HOME > Chowhound > Food Media & News >
What's your latest food project? Tell us about it

Chinese Cuisine Gets Its Closeup With Documentary ‘A Bite of China’

Gio Dec 21, 2012 12:06 PM

"The most widely-viewed food film of this year is probably one you’ve never heard of. Called “Shejianshang de Zhongguo” in Mandarin — variously translated into “A Bite of China,” “Tasting China,” “Taste of China” or “China on the Tongue” — it deserves your immediate attention."

This says it all, almost. It's a not exactly a food documentary but it is about the cuisines and history of China. The seven episodes are not quite 1 hour long. Totally fascinating. Highly recommended. In Mandarin with subtitles.

Here's the original article...

Here's the YouTube episodes link...

  1. ElsieB Dec 26, 2012 06:25 AM

    Thank you for the link, beautiful!

    1 Reply
    1. re: ElsieB
      Gio Dec 26, 2012 07:03 AM

      You're welcome, ElsieB. I thought so too...

    2. p
      Puffin3 Dec 26, 2012 10:10 AM

      This is the essence of what CH is about. Sharing. Thank you so much. I've 'bookmarked' it.
      Have you seen this series? http://vimeo.com/30959868
      Go to the top right of the page to 'see all'. Quite something.

      2 Replies
      1. re: Puffin3
        Gio Dec 26, 2012 12:25 PM

        Puffin3 that's a fantastic series you linked to. Many thanks to You! I've subscribed and now will try to view a few episodes each day...

        1. re: Puffin3
          TheCarrieWatson Jan 29, 2013 06:21 PM

          Thanks for posting that link - I've never heard of this site. Man, there's a lot of stuff on there. Watching "The Middle Way" right now. Very well put together and compelling production. A lot of these are just beautiful, and I like the very manageable short duration of them. You can enjoy a couple in between other things w/o a big time investment. Gorgeous stuff.

        2. TheCarrieWatson Jan 29, 2013 06:21 PM

          Can't wait to check this out - looks fantastic.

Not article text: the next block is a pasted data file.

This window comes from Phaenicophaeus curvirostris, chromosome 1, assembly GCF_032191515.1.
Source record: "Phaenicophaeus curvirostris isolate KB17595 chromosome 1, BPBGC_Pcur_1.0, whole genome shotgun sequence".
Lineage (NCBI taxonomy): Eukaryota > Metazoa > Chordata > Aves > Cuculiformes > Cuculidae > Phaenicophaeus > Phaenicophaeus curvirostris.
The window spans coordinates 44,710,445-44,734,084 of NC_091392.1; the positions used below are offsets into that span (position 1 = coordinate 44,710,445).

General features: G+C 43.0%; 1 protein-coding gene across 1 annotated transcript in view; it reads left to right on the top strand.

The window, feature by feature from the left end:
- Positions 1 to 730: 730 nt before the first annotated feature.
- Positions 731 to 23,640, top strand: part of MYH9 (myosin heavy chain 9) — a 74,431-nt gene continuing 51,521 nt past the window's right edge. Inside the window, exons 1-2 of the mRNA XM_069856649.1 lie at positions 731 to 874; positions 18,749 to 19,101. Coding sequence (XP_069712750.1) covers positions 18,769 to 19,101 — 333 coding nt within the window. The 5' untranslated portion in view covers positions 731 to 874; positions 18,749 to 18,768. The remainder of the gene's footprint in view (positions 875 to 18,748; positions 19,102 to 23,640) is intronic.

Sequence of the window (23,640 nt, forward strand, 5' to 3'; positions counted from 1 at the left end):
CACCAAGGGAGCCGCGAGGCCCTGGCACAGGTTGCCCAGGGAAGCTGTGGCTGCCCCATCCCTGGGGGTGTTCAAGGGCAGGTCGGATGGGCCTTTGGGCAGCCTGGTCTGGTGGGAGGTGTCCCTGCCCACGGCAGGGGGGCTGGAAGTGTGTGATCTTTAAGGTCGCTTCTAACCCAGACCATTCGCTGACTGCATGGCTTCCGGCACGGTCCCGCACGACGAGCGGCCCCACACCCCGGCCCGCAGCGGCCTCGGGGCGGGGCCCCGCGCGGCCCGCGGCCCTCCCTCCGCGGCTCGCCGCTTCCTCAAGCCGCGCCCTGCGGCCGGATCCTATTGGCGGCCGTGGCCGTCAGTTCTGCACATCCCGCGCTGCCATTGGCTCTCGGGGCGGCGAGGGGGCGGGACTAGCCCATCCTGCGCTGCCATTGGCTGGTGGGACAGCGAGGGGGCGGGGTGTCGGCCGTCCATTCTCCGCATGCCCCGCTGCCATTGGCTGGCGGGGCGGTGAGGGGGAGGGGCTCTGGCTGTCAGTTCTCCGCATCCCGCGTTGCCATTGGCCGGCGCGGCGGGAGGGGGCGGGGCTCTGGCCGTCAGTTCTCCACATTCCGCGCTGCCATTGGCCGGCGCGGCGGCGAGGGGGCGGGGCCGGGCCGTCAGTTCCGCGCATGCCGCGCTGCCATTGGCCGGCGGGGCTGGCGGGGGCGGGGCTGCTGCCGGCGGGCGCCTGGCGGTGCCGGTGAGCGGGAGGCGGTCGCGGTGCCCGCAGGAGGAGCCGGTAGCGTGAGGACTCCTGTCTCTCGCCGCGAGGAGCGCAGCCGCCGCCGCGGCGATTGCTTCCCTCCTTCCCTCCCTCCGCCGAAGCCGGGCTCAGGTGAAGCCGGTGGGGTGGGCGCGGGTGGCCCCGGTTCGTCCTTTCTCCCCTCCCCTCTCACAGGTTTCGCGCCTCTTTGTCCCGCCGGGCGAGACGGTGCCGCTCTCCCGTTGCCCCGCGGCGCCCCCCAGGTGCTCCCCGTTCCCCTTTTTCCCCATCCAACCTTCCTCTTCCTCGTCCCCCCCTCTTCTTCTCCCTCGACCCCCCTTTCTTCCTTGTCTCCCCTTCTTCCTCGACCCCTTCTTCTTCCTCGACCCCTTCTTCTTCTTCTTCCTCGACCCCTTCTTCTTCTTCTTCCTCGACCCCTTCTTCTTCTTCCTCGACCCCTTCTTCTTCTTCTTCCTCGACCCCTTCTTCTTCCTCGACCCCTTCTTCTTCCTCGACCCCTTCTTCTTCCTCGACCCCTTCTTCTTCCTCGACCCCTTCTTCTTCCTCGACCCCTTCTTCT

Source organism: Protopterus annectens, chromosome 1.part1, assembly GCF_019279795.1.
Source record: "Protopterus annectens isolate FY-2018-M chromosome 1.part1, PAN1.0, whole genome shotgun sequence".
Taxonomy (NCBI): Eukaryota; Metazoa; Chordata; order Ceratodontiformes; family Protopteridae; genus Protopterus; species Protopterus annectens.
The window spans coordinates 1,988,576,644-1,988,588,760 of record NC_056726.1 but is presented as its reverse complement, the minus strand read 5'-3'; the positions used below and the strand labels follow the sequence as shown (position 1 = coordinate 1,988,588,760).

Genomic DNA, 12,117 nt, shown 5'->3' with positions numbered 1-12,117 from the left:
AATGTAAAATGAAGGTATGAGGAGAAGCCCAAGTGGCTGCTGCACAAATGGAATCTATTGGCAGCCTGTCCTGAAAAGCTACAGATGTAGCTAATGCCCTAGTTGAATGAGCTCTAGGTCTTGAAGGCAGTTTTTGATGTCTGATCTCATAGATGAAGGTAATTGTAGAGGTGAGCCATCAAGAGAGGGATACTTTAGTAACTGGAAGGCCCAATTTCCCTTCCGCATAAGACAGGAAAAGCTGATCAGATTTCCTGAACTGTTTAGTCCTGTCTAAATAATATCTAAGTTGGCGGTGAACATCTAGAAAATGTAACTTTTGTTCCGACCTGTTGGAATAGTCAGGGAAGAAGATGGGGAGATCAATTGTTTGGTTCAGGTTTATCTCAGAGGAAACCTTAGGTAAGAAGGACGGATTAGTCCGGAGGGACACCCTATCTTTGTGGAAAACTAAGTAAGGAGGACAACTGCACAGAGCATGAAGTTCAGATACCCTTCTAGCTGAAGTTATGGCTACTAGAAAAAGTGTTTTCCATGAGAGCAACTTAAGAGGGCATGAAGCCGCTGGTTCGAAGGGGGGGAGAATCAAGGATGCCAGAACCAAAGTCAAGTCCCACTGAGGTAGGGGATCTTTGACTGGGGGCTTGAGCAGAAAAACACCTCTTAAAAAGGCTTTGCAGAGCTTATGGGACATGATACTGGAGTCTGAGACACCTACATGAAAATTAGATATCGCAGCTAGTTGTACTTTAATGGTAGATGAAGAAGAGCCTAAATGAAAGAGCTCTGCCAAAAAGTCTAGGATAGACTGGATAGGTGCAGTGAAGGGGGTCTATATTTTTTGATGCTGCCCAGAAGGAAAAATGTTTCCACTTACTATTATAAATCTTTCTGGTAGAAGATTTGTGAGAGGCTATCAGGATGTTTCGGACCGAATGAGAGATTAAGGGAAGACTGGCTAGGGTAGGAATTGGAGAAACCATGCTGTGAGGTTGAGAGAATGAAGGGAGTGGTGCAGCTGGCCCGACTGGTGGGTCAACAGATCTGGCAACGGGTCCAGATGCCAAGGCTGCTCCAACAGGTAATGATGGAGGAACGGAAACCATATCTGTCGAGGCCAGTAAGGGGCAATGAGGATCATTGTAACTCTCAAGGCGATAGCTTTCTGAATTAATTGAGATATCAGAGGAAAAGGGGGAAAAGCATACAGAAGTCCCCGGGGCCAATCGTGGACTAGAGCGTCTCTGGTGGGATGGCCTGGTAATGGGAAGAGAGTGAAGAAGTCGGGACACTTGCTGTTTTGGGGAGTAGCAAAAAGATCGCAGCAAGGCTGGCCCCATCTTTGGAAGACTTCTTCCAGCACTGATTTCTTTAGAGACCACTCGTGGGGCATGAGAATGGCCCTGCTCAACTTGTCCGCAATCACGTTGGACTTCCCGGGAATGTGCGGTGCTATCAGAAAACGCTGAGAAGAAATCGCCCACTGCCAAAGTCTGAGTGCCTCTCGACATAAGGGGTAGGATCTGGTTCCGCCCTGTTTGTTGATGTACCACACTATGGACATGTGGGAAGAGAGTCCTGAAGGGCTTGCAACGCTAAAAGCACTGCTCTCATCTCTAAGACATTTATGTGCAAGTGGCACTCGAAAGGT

1. m
            mugen Jan 29, 2013 08:22 PM

            I flicked through it and have also recently watched 4 episodes of 'Exploring China: A Culinary Adventure', in which Ken Hom and Ching-He Huang toured China to demonstrate the basics of each of the regional cuisines.

            Can't say that either have changed my impression that Chinese cuisine consists of producing a few variants of stodge (slimy, encased in steamed dough, overcooked, drowned in oil, drowned in sauce, gelatinous, and fermented are a few that come to mind) using all of about 5 cooking techniques - with a bit of cruelty to animals, ecologically-destructive practices, and ridiculous superstitions to season it.

            No troll, and I'm willing, by way of demonstration, to put together screenshots of all the food from any episode of the documentary to prove my point. I've attached a preview, because this is the revolting boiling cauldron of beef and lamp (?) livers that happened to be visible when I closed the Youtube tab.


            4 Replies
            1. re: mugen
              TheCarrieWatson Jan 30, 2013 10:11 AM


              Isn't that a little like saying that all Mexican food consists of refried beans and gooey cheddar cheese?

              1. re: TheCarrieWatson
                mugen Jan 30, 2013 06:34 PM

                The point is that I had expected the shows to dispel that view of Chinese cooking, and in fact they served only to confirm it - with the exception of the food from Xinjiang.

                1. re: mugen
                  TheCarrieWatson Jan 31, 2013 09:24 AM

                  I got the impression that you already had a strong opinion about Chinese food and probably didn't have any intention of having that opinion changed. "Confirmation bias", I think it's called. I haven't seen the show yet though, so I can't attest to its quality. It was your blanket assessment of Chinese cuisine that I didn't agree with.

              2. re: mugen
                Gio Jan 31, 2013 10:19 AM

                It was your blanket assessment of Chinese cuisine with which I don't agree. You must be a tremendous expert on Chinese food to summarily dismiss the cuisine of an entire nation, one with many provinces with varying culinary origins. A country whose history goes back many centuries. A country that has had global impact for many generations. A country whose regional variations and differences have caused the development of a cuisine with as much diversity and influence as any European nation and more.

                You must have been exposed to all and everything China has to offer: street vendors, high end fine dining restaurants, holes-in-the-walls, Chinese home cooking with Grandmothers to have the authority to cancel out the food of an entire country.

                Or is it that you know what you like and you don't like that...

              Show Hidden Posts